Caught between a mounting national deficit, a difficult economic climate and ongoing operations in the Middle East, the British Government has been forced to launch its Strategic Defence and Security Review (SDSR) in order to evaluate its defence spend and outline cuts to the Armed Forces, the most comprehensive review in decades.

Although the review itself has been drafted under Britain’s new Coalition government, Prime Minister David Cameron was quick to blame the previous leadership, citing what he sees as Labour’s “scorched earth” approach to running the economy and general mismanagement of the country’s defence.

Under the review, the army itself will be restructured to focus around five multi-role brigades, each including reconnaissance, armoured, mechanised and light infantry units as well as those in a supporting role.

The army will retain 16 Air Assault Brigade for intervention options, while approximately 7,000 troops will be axed, leaving personnel figures around the 95,000 mark. Numbers of the Challenger 2 Tank will also fall by approximately 40%, and 35% of heavy artillery will suffer the same fate.

The army do, however, hope to deliver one fully deployable, service level headquarters and regenerate another, separate, deployable divisional headquarters.

Britain can no longer go it alone

“Critics of the review itself have questioned Britain’s ability to retain its commitment to Afghanistan.”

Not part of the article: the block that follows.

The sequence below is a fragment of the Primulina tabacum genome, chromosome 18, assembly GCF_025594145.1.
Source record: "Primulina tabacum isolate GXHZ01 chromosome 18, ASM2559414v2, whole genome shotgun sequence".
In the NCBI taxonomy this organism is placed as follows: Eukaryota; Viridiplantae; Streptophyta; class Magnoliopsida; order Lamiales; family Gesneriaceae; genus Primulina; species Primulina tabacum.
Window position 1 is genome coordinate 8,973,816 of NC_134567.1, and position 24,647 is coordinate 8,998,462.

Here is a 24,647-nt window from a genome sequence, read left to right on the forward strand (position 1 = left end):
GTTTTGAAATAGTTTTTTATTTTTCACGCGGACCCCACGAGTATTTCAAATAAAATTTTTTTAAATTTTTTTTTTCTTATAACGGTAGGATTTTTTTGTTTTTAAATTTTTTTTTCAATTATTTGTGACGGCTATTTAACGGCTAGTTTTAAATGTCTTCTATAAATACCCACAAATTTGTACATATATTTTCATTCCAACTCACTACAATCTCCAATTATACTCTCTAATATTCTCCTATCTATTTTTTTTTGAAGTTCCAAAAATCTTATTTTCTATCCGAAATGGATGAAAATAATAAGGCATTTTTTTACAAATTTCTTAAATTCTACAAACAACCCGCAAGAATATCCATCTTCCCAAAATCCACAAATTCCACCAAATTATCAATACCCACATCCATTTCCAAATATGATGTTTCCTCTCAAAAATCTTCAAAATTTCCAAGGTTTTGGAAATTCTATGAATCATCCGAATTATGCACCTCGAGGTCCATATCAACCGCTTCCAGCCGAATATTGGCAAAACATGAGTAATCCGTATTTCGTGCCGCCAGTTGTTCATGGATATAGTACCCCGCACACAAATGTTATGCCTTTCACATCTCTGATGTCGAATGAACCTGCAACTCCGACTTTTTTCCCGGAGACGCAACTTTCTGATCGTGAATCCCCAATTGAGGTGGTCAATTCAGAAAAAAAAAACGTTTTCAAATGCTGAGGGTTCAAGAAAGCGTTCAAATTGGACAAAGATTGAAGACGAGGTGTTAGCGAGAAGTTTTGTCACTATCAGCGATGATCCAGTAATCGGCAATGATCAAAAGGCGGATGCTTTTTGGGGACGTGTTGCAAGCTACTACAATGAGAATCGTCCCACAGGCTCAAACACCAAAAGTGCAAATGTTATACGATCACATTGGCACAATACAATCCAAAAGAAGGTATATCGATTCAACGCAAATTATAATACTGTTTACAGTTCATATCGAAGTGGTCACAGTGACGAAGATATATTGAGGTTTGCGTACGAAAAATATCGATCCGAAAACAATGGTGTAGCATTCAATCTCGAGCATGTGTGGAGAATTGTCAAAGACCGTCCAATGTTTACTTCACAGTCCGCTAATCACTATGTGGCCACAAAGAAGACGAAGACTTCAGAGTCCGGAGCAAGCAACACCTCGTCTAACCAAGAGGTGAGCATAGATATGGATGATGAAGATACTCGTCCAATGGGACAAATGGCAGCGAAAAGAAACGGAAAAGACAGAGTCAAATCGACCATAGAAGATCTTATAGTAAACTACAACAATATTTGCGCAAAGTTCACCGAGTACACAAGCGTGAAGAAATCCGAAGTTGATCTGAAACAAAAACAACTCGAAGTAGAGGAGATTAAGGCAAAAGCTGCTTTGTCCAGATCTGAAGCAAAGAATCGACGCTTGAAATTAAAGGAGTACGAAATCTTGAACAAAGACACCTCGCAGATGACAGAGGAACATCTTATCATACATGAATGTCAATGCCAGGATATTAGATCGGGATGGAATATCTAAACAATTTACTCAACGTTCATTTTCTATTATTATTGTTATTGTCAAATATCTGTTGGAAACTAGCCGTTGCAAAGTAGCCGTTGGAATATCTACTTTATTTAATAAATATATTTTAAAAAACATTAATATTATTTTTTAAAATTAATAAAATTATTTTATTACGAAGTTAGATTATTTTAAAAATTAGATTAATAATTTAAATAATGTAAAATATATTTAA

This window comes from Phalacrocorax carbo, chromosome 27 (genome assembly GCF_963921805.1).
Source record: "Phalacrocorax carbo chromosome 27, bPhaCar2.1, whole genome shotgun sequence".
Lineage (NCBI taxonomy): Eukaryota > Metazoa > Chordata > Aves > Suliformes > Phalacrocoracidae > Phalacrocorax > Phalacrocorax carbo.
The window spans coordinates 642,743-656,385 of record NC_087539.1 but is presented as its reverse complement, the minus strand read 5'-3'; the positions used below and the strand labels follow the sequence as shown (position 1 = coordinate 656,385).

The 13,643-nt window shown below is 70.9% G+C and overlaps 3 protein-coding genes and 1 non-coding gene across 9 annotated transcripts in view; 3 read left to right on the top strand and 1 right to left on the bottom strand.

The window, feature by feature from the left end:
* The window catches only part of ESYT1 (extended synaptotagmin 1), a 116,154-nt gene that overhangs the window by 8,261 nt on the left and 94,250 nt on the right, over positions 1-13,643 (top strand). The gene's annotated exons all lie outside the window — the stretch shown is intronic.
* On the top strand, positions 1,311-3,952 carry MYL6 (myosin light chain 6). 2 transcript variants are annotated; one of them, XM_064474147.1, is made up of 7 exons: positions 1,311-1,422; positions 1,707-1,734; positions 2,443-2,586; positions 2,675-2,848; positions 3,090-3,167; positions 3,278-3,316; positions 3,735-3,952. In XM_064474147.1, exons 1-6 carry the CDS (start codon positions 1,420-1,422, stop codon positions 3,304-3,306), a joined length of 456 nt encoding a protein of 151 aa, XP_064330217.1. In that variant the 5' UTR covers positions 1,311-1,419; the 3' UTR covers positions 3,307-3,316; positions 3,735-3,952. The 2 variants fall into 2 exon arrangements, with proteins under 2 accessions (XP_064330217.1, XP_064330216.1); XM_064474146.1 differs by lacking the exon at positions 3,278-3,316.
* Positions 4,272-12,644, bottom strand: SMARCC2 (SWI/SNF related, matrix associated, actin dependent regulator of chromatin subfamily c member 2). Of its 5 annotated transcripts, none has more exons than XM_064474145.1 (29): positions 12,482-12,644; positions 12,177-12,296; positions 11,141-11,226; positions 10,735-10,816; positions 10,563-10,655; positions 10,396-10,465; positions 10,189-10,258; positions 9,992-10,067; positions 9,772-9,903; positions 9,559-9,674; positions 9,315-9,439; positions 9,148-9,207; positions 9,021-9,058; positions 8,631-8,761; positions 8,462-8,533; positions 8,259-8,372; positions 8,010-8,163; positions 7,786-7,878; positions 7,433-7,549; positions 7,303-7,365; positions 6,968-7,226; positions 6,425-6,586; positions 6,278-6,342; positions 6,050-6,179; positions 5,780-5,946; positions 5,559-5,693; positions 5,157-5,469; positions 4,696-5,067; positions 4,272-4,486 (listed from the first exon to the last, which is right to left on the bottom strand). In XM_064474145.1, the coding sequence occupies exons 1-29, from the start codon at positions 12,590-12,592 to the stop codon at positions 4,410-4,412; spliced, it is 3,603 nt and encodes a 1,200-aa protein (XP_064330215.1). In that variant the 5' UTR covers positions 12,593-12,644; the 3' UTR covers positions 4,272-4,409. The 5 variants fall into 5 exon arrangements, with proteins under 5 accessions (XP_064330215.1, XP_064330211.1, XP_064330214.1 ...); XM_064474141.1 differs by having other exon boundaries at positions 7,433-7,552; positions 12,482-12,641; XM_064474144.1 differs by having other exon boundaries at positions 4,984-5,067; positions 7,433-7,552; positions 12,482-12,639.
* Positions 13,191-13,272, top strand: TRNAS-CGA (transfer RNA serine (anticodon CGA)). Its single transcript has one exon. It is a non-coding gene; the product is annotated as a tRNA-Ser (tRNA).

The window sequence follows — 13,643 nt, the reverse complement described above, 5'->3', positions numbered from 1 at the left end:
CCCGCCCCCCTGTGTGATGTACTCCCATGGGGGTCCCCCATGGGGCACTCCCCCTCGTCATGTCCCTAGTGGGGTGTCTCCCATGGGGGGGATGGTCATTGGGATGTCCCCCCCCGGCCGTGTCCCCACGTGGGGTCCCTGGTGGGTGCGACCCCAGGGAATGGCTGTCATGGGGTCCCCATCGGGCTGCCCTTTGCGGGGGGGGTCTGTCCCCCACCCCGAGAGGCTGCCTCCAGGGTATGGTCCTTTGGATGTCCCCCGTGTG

Critics of the review itself have questioned Britain’s ability to retain its commitment to Afghanistan, despite Prime Minister David Cameron insisting that it would not be affected by the budget cuts and loss of personnel. Former head of the army General Sir Richard Dannatt suggested that Britain will be unable to sustain the deployment in the country, adding that: “to go on with a routine deployment of 10,000 is unsustainable.”

A significant element of the SDSR focuses on new policy on military operations, capping the force Britain can send to any future frontline.

In the event of a major war operation, such as in Afghanistan and Iraq, a maximum force of 30,000 troops can be deployed in order to maintain national security despite reductions in the number of retain personnel. In comparison, a total of 45,000 were initially sent to Iraq.